This concern is well addressed by Frater Achad: “…reference to the word ‘white’ has nothing to do with the color of the skin or to any race. It does indicate the radiance of the spiritual color of the soul (its aura)… The Divine wears many colored bodies.”
The actual phrase “Great White Brotherhood” was used extensively in Leadbeater’s 1925 book The Masters and the Path. Alice A. Bailey also claimed to have received numerous revelations from the Great White Brotherhood between 1920 and 1949, which are compiled in her books known collectively by her followers as the Alice A. Bailey Material. Since the introduction of the phrase, the term “Great White Brotherhood” is in some circles used generically to refer to any concept of an enlightened community of adepts, on Earth or in the hereafter, with benevolent aims toward the spiritual development of the human race, and without strict regard to the names used within the tradition. Dion Fortune adopts the name to refer to the community of living and dead adepts.
Who Are The Masters Of the Great White Brotherhood?
The Great White Brotherhood, also known as the Great Brotherhood of Light or the Spiritual Hierarchy of Earth, is perceived as a spiritual organization composed of those Ascended Masters who have risen from the Earth into immortality but still maintain an active watch over the world. C.W. Leadbeater said, “The Great White Brotherhood also includes members of the Heavenly Host (the Spiritual Hierarchy directly concerned with the evolution of our world), Beneficent Members from other planets that are interested in our welfare, as well as certain unascended chelas”.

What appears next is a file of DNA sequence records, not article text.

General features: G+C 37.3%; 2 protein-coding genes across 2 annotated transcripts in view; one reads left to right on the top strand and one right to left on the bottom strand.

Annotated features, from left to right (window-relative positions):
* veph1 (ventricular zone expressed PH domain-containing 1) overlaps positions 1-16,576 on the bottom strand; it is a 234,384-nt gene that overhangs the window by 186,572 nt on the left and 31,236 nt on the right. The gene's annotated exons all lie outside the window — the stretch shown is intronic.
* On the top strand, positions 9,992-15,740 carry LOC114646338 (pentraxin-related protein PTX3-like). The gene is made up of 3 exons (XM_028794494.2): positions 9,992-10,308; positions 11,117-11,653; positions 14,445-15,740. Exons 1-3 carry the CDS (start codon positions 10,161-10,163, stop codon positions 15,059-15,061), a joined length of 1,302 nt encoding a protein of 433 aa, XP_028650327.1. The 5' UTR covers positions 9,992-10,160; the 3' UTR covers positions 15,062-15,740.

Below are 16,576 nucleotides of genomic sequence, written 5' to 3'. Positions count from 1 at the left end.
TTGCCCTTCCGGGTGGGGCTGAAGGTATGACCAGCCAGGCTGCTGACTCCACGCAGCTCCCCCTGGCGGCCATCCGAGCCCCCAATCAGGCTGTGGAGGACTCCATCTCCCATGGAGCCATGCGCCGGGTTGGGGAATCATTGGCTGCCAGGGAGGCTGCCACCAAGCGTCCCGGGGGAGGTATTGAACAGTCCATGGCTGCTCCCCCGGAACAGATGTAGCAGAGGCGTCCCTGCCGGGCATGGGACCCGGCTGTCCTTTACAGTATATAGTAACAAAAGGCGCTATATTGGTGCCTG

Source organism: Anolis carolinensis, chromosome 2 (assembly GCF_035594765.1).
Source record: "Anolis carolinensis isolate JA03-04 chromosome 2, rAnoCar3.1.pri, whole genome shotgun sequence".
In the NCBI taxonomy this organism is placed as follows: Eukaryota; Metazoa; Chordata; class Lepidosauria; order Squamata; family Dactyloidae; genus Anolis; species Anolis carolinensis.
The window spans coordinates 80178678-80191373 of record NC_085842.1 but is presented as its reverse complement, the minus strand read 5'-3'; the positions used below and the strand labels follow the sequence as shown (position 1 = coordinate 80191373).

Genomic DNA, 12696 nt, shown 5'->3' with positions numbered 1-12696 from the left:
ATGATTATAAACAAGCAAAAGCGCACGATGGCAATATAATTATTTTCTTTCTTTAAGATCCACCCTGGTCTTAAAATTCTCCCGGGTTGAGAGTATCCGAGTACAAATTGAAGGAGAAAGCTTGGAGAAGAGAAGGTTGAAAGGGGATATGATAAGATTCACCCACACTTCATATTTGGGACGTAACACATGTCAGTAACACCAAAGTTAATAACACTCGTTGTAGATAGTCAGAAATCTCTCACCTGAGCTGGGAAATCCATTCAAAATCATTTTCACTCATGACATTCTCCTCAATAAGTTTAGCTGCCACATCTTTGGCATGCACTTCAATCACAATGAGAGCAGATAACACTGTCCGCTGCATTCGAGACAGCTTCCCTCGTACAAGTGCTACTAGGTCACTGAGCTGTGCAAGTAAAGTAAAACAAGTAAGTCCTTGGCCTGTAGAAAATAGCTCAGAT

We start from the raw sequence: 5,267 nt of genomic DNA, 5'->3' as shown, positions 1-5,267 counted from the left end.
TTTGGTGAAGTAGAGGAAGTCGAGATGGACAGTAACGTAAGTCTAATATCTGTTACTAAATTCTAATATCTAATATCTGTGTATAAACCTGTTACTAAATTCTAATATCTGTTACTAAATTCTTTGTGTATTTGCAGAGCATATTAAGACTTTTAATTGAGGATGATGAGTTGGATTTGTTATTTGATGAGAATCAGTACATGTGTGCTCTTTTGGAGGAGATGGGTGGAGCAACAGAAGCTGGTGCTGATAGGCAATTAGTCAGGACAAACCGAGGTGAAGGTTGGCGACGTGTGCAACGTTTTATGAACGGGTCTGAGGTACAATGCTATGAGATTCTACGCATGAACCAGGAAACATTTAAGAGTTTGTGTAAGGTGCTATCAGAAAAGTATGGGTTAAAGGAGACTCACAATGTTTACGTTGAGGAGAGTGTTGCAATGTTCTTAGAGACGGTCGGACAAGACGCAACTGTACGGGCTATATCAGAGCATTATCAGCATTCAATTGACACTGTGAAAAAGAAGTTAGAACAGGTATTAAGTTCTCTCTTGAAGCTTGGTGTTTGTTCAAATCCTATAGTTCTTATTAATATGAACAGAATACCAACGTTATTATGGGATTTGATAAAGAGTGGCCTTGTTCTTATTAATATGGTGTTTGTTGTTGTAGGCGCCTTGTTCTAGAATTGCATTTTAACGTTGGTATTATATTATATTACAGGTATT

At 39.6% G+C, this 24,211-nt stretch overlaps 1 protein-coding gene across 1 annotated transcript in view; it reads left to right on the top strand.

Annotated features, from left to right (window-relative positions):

The later versions of Blavatsky described the masters as ethnically Tibetan or Indian (Hindu), not European. Recent skeptical research indicates, however, that this description was used by Blavatsky to hide the real identity of her teachers, some of whom are said to have really been well-known Indian rulers or personalities of her time.
Most occult groups assign a high level of importance to the Great White Brotherhood, but some make interaction with the Ascended Masters of the Brotherhood a major focus of their existence. Of these several, the most prominent is the “I AM” Activity, founded in the 1930s, The Bridge to Freedom, the Church Universal and Triumphant, and The Temple of The Presence.
Belief in the Brotherhood and the Masters is an essential part of the syncretistic teachings of various organizations that have continued and expanded the Theosophical philosophical concepts.
Information given by the Summit Lighthouse and the I AM movement is suspect since none of the writers of these groups are Masters of any Brotherhood. Examples of those believed to be Ascended Masters would be, according to different unconfirmed sources the Master Jesus, Confucius, Gautama Buddha, Mary the Mother of Jesus, Hilarion, Enoch, Paul the Venetian, Kwan Yin, Saint Germain, and Kuthumi.
These sources say that all these peoples put aside any differences they might have had in their Earthly careers, and unite instead to advance the spiritual well-being of humanity.